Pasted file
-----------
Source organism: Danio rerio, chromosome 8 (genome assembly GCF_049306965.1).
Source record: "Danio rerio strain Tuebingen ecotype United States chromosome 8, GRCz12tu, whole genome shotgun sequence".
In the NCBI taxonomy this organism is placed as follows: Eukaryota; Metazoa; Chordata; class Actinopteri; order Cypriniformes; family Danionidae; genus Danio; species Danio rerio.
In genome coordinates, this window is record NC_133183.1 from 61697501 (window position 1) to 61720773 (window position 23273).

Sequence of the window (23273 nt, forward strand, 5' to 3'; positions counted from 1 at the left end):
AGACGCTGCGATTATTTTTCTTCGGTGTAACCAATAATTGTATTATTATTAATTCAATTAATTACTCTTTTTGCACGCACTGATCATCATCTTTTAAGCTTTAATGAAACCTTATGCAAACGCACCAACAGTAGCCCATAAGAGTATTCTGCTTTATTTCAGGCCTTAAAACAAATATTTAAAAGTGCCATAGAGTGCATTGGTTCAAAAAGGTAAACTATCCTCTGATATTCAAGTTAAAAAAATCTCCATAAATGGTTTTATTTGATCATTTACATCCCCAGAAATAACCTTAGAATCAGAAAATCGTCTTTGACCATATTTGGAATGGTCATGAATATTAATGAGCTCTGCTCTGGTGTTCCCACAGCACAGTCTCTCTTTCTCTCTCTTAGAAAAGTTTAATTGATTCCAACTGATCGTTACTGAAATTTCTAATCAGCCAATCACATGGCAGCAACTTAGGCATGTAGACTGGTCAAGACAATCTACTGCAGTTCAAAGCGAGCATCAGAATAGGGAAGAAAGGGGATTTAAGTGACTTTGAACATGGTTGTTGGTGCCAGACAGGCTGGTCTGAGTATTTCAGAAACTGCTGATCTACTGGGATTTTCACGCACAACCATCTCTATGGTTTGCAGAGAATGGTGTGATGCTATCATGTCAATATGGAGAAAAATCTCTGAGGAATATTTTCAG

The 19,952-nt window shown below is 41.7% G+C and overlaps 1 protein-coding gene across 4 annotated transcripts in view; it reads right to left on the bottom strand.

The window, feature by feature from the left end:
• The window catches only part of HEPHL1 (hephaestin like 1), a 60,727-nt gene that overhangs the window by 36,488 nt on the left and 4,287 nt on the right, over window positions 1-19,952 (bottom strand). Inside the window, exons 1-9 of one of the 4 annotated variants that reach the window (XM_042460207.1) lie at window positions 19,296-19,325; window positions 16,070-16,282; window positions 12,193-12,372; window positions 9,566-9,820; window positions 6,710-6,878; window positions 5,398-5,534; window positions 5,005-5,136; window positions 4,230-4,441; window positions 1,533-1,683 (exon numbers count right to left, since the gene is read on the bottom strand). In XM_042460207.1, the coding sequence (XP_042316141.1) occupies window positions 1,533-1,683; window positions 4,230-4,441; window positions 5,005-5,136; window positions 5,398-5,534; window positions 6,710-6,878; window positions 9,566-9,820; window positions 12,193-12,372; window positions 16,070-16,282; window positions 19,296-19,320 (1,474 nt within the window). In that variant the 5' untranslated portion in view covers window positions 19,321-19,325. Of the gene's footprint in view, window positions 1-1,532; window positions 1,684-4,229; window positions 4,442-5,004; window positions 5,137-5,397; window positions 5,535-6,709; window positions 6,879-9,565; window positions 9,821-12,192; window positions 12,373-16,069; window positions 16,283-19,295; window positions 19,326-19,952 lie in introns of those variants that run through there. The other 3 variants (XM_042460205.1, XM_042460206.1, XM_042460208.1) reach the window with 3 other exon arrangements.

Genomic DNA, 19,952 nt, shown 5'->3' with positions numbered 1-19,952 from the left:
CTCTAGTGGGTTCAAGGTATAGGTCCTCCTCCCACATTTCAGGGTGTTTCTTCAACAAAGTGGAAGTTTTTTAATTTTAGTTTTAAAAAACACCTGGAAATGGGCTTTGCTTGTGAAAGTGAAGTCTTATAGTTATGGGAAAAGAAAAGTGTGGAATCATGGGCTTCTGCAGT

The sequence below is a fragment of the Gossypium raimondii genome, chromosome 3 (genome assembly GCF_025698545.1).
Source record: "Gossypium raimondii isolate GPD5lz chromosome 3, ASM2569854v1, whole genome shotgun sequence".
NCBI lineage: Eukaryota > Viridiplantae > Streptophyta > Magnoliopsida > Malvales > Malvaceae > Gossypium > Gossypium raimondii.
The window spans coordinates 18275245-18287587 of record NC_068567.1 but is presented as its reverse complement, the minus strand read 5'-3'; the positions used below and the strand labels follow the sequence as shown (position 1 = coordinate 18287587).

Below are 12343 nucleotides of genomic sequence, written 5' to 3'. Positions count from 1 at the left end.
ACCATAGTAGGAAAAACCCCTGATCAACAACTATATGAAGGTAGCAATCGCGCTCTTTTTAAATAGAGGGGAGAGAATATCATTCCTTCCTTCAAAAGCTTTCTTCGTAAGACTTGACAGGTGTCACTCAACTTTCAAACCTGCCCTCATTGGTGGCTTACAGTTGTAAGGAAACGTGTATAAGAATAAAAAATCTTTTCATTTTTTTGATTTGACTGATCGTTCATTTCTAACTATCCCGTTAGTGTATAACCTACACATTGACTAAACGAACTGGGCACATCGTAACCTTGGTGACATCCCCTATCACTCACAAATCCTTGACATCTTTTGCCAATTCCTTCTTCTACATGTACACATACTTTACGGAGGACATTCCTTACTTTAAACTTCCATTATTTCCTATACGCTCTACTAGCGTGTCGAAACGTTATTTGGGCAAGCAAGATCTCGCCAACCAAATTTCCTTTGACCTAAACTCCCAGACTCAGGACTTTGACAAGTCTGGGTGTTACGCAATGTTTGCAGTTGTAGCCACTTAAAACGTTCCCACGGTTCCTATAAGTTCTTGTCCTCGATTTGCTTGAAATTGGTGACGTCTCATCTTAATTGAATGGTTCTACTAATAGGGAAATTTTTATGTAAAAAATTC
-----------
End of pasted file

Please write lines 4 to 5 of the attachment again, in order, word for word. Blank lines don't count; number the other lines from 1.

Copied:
In genome coordinates, this window is record NC_133183.1 from 61697501 (window position 1) to 61720773 (window position 23273).

Sequence of the window (23273 nt, forward strand, 5' to 3'; positions counted from 1 at the left end):